Amira Cooper thought it would be just another Zoom meeting with her Howard Community College (HCC) disability support counselor on May 6, 2021. But when she jumped on the call, a professor was there, plus a representative from student services.
“I didn’t put two and two together until they told me I won,” she says.
Amira’s prize – the Jack Kent Cooke Foundation’s Undergraduate Transfer Scholarship – is a highly selective award for the nation’s top community college students to complete bachelor’s degrees at four-year institutions. From a pool of more than 1,500 applicants whittled to 406 semifinalists in February 2021, Amira is one of 72 recipients this year.
“I didn’t know if I’d make it as a finalist,” she says. “I’m really happy about that.”
She plans to attend UMBC and earn a bachelor’s in secondary education. Her scholarship covers up to $40,000 per year for two years. She says the application was thorough and lengthy: “When it was all done and turned in, it was a big relief.”
The scholarship is the perfect ending to her HCC experience, which started back when she was a student at Hammond High School. She was considering HCC, UMBC, and the University of Maryland for college. When she chose HCC, she experienced naysayers who disparaged community colleges, but she ignored them.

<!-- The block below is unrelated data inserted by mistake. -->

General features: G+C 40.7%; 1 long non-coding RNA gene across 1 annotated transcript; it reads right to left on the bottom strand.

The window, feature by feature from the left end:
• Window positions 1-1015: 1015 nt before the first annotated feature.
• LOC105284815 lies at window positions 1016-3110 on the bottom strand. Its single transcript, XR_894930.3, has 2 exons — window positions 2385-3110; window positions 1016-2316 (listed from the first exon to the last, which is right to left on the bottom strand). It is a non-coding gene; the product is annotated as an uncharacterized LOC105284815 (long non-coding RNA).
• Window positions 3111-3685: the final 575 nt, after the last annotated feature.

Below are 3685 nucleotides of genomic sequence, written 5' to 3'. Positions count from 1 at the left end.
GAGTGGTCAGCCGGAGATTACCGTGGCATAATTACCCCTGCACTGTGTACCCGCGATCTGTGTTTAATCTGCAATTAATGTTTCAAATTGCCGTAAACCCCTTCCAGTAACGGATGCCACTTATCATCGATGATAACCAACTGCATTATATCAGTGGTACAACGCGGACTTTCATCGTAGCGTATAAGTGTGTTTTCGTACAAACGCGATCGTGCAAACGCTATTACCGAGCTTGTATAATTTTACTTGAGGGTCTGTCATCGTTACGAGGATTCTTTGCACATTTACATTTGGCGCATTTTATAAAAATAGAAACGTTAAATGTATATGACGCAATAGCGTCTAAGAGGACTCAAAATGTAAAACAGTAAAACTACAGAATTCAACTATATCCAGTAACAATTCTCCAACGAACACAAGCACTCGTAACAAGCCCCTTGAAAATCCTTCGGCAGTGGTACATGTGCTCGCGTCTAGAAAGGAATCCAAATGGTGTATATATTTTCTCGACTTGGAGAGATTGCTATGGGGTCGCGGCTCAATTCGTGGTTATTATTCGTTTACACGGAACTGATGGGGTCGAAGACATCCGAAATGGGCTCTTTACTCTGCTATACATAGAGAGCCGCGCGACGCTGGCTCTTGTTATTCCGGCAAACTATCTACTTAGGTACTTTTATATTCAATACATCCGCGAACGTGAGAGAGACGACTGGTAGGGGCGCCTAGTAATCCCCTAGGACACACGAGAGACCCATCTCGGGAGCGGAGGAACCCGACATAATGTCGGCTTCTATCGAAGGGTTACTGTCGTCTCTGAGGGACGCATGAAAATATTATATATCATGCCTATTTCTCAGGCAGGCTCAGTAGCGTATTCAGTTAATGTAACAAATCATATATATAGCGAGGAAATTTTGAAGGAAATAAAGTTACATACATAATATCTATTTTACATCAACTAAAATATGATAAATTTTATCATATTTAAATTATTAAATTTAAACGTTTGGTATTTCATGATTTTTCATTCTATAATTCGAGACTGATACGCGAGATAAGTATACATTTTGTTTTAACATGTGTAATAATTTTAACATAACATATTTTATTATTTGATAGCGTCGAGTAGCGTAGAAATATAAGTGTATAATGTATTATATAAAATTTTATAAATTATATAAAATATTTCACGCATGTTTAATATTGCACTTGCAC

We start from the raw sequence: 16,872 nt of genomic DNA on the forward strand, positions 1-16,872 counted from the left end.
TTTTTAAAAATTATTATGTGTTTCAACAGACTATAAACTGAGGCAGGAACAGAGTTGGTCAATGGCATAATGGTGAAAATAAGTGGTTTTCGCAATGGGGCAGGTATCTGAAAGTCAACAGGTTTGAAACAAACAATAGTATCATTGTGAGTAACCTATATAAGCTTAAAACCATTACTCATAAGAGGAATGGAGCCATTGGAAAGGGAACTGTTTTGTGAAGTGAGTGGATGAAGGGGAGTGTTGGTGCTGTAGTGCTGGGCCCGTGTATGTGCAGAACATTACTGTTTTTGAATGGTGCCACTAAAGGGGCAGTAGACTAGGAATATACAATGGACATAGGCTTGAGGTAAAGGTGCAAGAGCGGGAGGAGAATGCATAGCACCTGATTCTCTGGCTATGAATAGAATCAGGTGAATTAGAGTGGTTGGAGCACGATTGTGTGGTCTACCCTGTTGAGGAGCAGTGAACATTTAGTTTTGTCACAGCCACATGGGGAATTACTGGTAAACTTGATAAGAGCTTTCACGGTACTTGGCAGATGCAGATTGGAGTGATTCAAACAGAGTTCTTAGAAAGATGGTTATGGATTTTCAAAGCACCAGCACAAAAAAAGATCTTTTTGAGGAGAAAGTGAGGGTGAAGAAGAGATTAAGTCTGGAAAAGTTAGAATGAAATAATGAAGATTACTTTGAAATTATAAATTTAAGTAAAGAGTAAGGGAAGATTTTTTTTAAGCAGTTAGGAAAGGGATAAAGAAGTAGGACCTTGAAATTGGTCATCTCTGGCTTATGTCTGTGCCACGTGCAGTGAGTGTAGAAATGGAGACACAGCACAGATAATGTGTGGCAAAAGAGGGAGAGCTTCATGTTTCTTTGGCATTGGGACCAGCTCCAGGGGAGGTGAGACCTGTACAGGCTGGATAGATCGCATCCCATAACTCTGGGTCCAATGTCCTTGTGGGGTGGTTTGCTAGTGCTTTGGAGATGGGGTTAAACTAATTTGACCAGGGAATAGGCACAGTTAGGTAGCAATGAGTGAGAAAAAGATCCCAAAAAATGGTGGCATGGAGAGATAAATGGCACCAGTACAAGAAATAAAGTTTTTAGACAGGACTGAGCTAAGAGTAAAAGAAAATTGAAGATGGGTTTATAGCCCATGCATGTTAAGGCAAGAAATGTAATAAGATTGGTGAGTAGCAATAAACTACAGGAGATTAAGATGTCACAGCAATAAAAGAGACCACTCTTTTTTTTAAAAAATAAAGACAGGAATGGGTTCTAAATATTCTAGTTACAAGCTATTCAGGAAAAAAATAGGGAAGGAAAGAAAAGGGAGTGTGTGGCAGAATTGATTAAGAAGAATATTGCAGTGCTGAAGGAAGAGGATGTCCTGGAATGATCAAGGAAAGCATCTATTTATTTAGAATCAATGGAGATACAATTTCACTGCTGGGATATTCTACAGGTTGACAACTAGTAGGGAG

“People need to get it out of their system that there’s a stigma and community college is bad,” she says. “No matter my acceptances, it was always going to be HCC. It seemed like a really welcoming and fun school with a lot of opportunities for students. I wanted to get my prerequisites out of the way so I could go to a four-year college and not worry.”
She also didn’t have to worry about coping with lupus. At HCC, Amira found support from the disabilities support services office, which assisted her with the necessary accommodations to balance schoolwork with managing her autoimmune disease.
“Sometimes I might get flare-ups, which can stop me from moving a limb or walking,” she says. “It was a challenge when I first got diagnosed in high school, but I’ve gotten the hang of it now.”
Amira was a member of HCC’s James W. Rouse Scholars honors program. For her capstone project, Amira used embroidery and interviews to explore how racial and ethnic groups are under-represented and misrepresented in popular culture. Executive Director of Academic Engagement Matthew J. Van Hoose, Ph.D., says the capstone was “an exceptionally original approach.”
“It was just one of Amira’s many and varied accomplishments at HCC,” says Dr. Van Hoose, who served as her mentor on the project. “But it captures so much about her: her intellectual curiosity, her creativity, and her earnest desire to push the communities she’s part of to be more equitable and just.”
Amira is pushing and HCC has pushed her. She credits the school for helping her grow in self-esteem and “come out of my shell. I learned so much about myself and my community,” she says. “I learned there’s a lot more I’m capable of. I’m a good public speaker, and my writing is improving so much.
“HCC has been like a village. Everyone has been friendly and welcoming, making for a nice environment that I’m going to miss a lot. I’m ready to move on to UMBC, but I wouldn’t trade my experience at HCC for the world.”
And now she leaves with a great gift from the Cooke Foundation.
Wherever you want to go, you can get there from here.